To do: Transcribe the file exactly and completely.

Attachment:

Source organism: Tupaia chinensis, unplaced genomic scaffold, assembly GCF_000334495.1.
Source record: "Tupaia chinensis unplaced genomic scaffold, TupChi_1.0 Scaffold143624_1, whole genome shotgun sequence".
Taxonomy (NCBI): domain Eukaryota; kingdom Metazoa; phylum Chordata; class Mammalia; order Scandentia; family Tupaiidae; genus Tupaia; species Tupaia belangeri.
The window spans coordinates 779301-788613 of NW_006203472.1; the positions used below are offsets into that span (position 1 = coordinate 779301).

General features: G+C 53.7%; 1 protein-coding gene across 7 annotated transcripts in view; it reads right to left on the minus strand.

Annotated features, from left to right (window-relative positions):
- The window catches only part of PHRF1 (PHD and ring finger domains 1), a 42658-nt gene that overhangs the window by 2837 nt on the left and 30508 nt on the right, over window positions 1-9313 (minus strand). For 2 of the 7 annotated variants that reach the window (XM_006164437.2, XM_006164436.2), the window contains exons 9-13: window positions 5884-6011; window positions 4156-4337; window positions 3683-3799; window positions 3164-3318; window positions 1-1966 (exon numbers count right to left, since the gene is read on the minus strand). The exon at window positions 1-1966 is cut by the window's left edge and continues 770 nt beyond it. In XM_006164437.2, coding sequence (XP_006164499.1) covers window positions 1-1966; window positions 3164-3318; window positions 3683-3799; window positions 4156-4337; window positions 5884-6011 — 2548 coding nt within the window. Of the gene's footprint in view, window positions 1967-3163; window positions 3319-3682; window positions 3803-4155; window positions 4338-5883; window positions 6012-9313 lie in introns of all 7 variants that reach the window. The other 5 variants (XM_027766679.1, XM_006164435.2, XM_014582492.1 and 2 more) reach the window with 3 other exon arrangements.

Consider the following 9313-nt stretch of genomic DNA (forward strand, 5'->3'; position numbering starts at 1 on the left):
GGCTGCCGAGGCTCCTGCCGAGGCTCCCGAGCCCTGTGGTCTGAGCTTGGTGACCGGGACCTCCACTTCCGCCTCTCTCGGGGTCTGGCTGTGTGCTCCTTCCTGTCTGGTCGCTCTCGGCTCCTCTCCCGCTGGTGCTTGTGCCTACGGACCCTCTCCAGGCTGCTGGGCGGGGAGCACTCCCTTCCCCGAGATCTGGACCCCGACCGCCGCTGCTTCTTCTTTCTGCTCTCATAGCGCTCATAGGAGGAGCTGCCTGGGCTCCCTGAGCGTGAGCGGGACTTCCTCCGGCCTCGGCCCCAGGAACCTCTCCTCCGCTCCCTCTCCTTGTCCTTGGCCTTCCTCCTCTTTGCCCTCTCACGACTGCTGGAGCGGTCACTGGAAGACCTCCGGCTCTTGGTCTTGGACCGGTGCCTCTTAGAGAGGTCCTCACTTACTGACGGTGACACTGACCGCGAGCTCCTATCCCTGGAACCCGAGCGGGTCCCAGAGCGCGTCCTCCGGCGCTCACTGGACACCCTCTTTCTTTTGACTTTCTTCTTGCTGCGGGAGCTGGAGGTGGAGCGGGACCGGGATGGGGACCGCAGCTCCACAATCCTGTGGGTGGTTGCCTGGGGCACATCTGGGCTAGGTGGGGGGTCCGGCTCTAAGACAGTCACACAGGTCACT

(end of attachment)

Source organism: Tupaia chinensis, unplaced genomic scaffold, assembly GCF_000334495.1.
Source record: "Tupaia chinensis unplaced genomic scaffold, TupChi_1.0 Scaffold143624_1, whole genome shotgun sequence".
Taxonomy (NCBI): domain Eukaryota; kingdom Metazoa; phylum Chordata; class Mammalia; order Scandentia; family Tupaiidae; genus Tupaia; species Tupaia belangeri.
The window spans coordinates 779301-788613 of NW_006203472.1; the positions used below are offsets into that span (position 1 = coordinate 779301).

General features: G+C 53.7%; 1 protein-coding gene across 7 annotated transcripts in view; it reads right to left on the minus strand.

Annotated features, from left to right (window-relative positions):
- The window catches only part of PHRF1 (PHD and ring finger domains 1), a 42658-nt gene that overhangs the window by 2837 nt on the left and 30508 nt on the right, over window positions 1-9313 (minus strand). For 2 of the 7 annotated variants that reach the window (XM_006164437.2, XM_006164436.2), the window contains exons 9-13: window positions 5884-6011; window positions 4156-4337; window positions 3683-3799; window positions 3164-3318; window positions 1-1966 (exon numbers count right to left, since the gene is read on the minus strand). The exon at window positions 1-1966 is cut by the window's left edge and continues 770 nt beyond it. In XM_006164437.2, coding sequence (XP_006164499.1) covers window positions 1-1966; window positions 3164-3318; window positions 3683-3799; window positions 4156-4337; window positions 5884-6011 — 2548 coding nt within the window. Of the gene's footprint in view, window positions 1967-3163; window positions 3319-3682; window positions 3803-4155; window positions 4338-5883; window positions 6012-9313 lie in introns of all 7 variants that reach the window. The other 5 variants (XM_027766679.1, XM_006164435.2, XM_014582492.1 and 2 more) reach the window with 3 other exon arrangements.

Consider the following 9313-nt stretch of genomic DNA (forward strand, 5'->3'; position numbering starts at 1 on the left):
GGCTGCCGAGGCTCCTGCCGAGGCTCCCGAGCCCTGTGGTCTGAGCTTGGTGACCGGGACCTCCACTTCCGCCTCTCTCGGGGTCTGGCTGTGTGCTCCTTCCTGTCTGGTCGCTCTCGGCTCCTCTCCCGCTGGTGCTTGTGCCTACGGACCCTCTCCAGGCTGCTGGGCGGGGAGCACTCCCTTCCCCGAGATCTGGACCCCGACCGCCGCTGCTTCTTCTTTCTGCTCTCATAGCGCTCATAGGAGGAGCTGCCTGGGCTCCCTGAGCGTGAGCGGGACTTCCTCCGGCCTCGGCCCCAGGAACCTCTCCTCCGCTCCCTCTCCTTGTCCTTGGCCTTCCTCCTCTTTGCCCTCTCACGACTGCTGGAGCGGTCACTGGAAGACCTCCGGCTCTTGGTCTTGGACCGGTGCCTCTTAGAGAGGTCCTCACTTACTGACGGTGACACTGACCGCGAGCTCCTATCCCTGGAACCCGAGCGGGTCCCAGAGCGCGTCCTCCGGCGCTCACTGGACACCCTCTTTCTTTTGACTTTCTTCTTGCTGCGGGAGCTGGAGGTGGAGCGGGACCGGGATGGGGACCGCAGCTCCACAATCCTGTGGGTGGTTGCCTGGGGCACATCTGGGCTAGGTGGGGGGTCCGGCTCTAAGACAGTCACACAGGTCACT